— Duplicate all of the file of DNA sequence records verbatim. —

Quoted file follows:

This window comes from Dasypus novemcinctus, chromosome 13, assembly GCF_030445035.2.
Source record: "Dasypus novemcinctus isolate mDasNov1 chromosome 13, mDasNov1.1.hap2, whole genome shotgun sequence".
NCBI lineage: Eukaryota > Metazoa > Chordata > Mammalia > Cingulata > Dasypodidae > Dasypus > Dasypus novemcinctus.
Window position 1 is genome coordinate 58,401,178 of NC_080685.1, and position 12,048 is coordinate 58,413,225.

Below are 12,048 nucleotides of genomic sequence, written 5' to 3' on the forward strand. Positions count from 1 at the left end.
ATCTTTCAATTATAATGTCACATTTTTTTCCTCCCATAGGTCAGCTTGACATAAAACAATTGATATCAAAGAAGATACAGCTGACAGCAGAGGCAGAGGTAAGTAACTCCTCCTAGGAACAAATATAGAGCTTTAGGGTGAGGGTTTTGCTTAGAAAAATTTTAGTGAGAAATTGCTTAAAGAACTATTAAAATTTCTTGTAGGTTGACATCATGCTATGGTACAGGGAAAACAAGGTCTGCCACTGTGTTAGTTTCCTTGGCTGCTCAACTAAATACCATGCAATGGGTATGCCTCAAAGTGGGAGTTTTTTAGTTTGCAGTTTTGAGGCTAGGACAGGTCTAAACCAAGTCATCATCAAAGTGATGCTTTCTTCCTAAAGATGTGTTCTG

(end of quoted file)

This window comes from Dasypus novemcinctus, chromosome 13, assembly GCF_030445035.2.
Source record: "Dasypus novemcinctus isolate mDasNov1 chromosome 13, mDasNov1.1.hap2, whole genome shotgun sequence".
NCBI lineage: Eukaryota > Metazoa > Chordata > Mammalia > Cingulata > Dasypodidae > Dasypus > Dasypus novemcinctus.
Window position 1 is genome coordinate 58,401,178 of NC_080685.1, and position 12,048 is coordinate 58,413,225.

Below are 12,048 nucleotides of genomic sequence, written 5' to 3' on the forward strand. Positions count from 1 at the left end.
ATCTTTCAATTATAATGTCACATTTTTTTCCTCCCATAGGTCAGCTTGACATAAAACAATTGATATCAAAGAAGATACAGCTGACAGCAGAGGCAGAGGTAAGTAACTCCTCCTAGGAACAAATATAGAGCTTTAGGGTGAGGGTTTTGCTTAGAAAAATTTTAGTGAGAAATTGCTTAAAGAACTATTAAAATTTCTTGTAGGTTGACATCATGCTATGGTACAGGGAAAACAAGGTCTGCCACTGTGTTAGTTTCCTTGGCTGCTCAACTAAATACCATGCAATGGGTATGCCTCAAAGTGGGAGTTTTTTAGTTTGCAGTTTTGAGGCTAGGACAGGTCTAAACCAAGTCATCATCAAAGTGATGCTTTCTTCCTAAAGATGTGTTCTG